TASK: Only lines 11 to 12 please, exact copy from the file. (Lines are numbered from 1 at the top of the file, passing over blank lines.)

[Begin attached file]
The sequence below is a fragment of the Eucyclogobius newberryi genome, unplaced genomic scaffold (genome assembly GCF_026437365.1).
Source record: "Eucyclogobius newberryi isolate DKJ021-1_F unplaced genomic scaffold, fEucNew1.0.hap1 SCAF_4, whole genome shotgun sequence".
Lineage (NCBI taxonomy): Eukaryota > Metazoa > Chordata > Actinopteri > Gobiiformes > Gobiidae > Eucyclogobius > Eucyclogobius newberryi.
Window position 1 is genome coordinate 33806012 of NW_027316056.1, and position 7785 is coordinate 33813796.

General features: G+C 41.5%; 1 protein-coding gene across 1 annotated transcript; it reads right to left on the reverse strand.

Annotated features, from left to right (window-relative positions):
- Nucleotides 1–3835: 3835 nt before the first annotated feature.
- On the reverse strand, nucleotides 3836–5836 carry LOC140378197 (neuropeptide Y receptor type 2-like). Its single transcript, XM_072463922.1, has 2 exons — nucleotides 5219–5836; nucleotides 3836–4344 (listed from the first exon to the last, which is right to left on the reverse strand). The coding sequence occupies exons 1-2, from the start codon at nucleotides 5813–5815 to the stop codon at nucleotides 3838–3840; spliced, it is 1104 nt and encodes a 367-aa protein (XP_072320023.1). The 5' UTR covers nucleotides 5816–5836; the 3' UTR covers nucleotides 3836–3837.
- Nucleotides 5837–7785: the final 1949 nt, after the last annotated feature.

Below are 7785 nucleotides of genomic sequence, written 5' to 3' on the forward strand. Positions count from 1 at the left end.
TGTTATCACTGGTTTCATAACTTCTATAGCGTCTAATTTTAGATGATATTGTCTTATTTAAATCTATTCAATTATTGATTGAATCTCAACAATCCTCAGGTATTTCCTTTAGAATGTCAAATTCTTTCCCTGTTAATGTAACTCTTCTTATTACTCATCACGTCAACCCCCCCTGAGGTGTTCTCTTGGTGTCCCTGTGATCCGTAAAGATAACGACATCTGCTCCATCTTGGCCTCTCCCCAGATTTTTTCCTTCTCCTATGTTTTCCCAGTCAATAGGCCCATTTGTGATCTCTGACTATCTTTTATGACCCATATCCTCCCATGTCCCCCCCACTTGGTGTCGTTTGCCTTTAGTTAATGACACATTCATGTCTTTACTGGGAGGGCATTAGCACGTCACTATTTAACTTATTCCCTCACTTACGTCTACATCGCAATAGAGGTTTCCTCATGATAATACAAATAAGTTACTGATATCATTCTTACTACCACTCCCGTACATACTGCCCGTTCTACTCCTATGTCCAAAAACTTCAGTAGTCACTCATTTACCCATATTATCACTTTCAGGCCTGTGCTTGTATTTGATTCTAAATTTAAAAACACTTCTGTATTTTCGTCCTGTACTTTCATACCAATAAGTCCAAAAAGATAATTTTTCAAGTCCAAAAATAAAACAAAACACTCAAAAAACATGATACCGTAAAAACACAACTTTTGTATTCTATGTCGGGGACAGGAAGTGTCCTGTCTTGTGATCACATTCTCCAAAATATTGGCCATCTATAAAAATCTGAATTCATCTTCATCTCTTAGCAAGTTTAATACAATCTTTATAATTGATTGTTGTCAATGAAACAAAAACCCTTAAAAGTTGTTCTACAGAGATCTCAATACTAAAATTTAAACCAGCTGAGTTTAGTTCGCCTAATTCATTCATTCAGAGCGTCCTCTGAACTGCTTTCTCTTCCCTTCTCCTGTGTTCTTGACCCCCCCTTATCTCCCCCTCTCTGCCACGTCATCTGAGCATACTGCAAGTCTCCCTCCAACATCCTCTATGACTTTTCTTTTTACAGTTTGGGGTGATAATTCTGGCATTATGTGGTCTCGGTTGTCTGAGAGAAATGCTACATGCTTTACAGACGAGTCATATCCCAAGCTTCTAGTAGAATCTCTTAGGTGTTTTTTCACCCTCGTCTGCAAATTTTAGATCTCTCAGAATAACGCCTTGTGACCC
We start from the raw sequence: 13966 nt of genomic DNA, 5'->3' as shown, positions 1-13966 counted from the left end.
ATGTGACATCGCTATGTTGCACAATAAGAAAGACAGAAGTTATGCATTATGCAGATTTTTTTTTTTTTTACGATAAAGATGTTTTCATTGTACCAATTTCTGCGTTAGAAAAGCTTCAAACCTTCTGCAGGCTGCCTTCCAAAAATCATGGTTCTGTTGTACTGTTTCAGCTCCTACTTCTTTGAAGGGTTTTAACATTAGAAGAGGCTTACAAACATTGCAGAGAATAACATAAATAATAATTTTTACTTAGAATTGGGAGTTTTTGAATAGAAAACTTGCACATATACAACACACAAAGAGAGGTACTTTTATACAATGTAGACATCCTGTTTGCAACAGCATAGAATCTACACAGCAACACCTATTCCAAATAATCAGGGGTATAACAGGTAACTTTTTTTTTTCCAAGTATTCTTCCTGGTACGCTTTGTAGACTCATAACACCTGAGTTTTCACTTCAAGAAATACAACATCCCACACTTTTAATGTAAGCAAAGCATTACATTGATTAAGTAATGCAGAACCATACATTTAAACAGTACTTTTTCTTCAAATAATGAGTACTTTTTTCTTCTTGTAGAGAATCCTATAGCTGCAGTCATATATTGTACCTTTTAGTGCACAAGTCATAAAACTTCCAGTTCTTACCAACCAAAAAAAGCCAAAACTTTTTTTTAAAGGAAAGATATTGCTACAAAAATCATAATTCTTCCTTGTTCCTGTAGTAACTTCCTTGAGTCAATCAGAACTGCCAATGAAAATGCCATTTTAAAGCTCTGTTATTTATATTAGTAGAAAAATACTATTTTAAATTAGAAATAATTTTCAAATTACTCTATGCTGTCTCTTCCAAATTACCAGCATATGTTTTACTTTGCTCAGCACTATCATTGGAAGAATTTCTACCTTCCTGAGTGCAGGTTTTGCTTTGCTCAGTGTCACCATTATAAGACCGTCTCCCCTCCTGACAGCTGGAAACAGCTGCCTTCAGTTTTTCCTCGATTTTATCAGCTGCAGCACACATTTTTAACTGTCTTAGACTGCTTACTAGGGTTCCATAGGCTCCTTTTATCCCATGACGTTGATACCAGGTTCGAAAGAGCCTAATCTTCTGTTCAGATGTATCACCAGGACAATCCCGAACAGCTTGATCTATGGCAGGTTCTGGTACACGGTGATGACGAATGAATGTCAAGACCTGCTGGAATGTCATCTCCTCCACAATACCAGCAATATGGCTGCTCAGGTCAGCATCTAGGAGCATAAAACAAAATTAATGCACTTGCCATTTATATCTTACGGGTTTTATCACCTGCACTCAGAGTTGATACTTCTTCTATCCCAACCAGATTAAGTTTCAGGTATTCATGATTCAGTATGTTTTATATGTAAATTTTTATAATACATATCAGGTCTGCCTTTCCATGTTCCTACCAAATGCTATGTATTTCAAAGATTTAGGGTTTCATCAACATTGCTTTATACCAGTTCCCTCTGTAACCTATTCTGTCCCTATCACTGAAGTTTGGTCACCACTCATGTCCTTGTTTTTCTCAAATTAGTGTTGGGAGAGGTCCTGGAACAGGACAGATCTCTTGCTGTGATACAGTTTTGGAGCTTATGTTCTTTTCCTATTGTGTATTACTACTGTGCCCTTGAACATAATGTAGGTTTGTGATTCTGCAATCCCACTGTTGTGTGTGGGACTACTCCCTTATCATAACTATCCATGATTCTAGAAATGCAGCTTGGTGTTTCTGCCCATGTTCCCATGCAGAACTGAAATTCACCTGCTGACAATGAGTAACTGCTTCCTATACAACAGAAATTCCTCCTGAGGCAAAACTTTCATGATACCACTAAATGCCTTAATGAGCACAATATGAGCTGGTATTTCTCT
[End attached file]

TGTTATCACTGGTTTCATAACTTCTATAGCGTCTAATTTTAGATGATATTGTCTTATTTAAATCTATTCAATTATTGATTGAATCTCAACAATCCTCAGGTATTTCCTTTAGAATGTCAAATTCTTTCCCTGTTAATGTAACTCTTCTTATTACTCATCACGTCAACCCCCCCTGAGGTGTTCTCTTGGTGTCCCTGTGATCCGTAAAGATAACGACATCTGCTCCATCTTGGCCTCTCCCCAGATTTTTTCCTTCTCCTATGTTTTCCCAGTCAATAGGCCCATTTGTGATCTCTGACTATCTTTTATGACCCATATCCTCCCATGTCCCCCCCACTTGGTGTCGTTTGCCTTTAGTTAATGACACATTCATGTCTTTACTGGGAGGGCATTAGCACGTCACTATTTAACTTATTCCCTCACTTACGTCTACATCGCAATAGAGGTTTCCTCATGATAATACAAATAAGTTACTGATATCATTCTTACTACCACTCCCGTACATACTGCCCGTTCTACTCCTATGTCCAAAAACTTCAGTAGTCACTCATTTACCCATATTATCACTTTCAGGCCTGTGCTTGTATTTGATTCTAAATTTAAAAACACTTCTGTATTTTCGTCCTGTACTTTCATACCAATAAGTCCAAAAAGATAATTTTTCAAGTCCAAAAATAAAACAAAACACTCAAAAAACATGATACCGTAAAAACACAACTTTTGTATTCTATGTCGGGGACAGGAAGTGTCCTGTCTTGTGATCACATTCTCCAAAATATTGGCCATCTATAAAAATCTGAATTCATCTTCATCTCTTAGCAAGTTTAATACAATCTTTATAATTGATTGTTGTCAATGAAACAAAAACCCTTAAAAGTTGTTCTACAGAGATCTCAATACTAAAATTTAAACCAGCTGAGTTTAGTTCGCCTAATTCATTCATTCAGAGCGTCCTCTGAACTGCTTTCTCTTCCCTTCTCCTGTGTTCTTGACCCCCCCTTATCTCCCCCTCTCTGCCACGTCATCTGAGCATACTGCAAGTCTCCCTCCAACATCCTCTATGACTTTTCTTTTTACAGTTTGGGGTGATAATTCTGGCATTATGTGGTCTCGGTTGTCTGAGAGAAATGCTACATGCTTTACAGACGAGTCATATCCCAAGCTTCTAGTAGAATCTCTTAGGTGTTTTTTCACCCTCGTCTGCAAATTTTAGATCTCTCAGAATAACGCCTTGTGACCC
We start from the raw sequence: 13966 nt of genomic DNA, 5'->3' as shown, positions 1-13966 counted from the left end.